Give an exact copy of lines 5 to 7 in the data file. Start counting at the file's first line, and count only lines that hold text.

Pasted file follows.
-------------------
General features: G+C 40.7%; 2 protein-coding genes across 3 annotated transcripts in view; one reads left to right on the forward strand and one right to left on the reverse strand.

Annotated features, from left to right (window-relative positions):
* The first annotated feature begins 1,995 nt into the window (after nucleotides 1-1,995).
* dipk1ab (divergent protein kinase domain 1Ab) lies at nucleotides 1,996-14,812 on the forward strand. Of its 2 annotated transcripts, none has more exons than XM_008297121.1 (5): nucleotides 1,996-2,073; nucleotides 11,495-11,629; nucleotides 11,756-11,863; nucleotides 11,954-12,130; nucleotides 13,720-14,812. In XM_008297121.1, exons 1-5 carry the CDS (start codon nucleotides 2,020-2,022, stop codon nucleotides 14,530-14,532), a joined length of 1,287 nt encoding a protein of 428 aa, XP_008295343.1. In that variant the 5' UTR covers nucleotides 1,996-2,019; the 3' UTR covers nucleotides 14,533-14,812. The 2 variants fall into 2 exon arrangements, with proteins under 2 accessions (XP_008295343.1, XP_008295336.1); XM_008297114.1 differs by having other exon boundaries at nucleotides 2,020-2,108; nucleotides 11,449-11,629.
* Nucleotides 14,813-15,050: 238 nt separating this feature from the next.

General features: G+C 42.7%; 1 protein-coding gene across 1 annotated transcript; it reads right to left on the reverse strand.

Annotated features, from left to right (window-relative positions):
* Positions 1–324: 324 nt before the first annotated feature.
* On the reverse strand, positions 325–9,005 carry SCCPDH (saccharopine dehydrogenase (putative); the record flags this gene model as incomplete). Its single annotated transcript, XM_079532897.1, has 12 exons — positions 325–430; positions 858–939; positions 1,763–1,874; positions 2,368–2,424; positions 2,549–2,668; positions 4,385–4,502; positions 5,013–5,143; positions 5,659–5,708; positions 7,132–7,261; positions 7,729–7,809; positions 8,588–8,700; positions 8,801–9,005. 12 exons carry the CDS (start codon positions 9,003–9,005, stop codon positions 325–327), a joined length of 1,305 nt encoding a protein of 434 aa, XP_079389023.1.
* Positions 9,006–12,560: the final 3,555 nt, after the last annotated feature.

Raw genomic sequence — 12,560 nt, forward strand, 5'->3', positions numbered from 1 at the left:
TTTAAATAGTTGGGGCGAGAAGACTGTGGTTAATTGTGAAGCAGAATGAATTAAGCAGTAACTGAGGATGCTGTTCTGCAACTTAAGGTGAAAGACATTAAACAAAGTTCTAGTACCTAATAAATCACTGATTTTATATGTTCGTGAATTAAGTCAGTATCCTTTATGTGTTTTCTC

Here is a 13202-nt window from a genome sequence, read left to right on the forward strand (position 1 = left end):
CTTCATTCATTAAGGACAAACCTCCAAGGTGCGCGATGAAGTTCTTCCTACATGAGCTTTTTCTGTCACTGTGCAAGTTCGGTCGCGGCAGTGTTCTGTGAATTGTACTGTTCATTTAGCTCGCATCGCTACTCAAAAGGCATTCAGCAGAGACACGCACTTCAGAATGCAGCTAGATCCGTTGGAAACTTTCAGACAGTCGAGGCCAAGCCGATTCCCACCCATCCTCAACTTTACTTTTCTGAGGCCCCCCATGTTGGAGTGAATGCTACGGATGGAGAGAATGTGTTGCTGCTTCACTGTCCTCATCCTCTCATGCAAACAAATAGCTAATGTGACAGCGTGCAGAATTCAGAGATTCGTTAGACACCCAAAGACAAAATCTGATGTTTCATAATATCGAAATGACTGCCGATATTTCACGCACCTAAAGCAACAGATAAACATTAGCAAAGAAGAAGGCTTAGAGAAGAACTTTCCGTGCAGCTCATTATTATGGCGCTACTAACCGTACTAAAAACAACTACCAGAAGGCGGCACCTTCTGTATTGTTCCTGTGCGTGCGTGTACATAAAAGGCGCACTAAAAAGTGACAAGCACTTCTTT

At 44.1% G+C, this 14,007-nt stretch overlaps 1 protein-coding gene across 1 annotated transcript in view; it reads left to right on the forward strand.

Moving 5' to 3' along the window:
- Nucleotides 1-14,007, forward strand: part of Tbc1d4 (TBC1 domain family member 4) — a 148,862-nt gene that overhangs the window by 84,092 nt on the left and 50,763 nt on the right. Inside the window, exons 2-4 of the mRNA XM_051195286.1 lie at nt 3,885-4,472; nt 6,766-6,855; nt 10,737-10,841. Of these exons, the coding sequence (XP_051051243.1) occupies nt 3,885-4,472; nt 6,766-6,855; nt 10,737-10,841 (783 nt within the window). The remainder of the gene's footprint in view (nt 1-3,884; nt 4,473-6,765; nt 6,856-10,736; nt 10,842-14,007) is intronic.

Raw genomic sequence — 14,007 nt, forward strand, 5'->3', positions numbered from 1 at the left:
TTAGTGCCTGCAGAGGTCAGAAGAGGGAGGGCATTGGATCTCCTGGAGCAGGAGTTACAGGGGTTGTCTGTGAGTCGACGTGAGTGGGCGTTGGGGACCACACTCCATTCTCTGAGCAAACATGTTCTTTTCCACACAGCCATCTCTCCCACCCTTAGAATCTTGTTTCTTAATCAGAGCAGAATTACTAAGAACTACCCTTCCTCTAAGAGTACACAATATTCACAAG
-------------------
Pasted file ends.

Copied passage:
* Nucleotides 14,813-15,050: 238 nt separating this feature from the next.

General features: G+C 42.7%; 1 protein-coding gene across 1 annotated transcript; it reads right to left on the reverse strand.

Annotated features, from left to right (window-relative positions):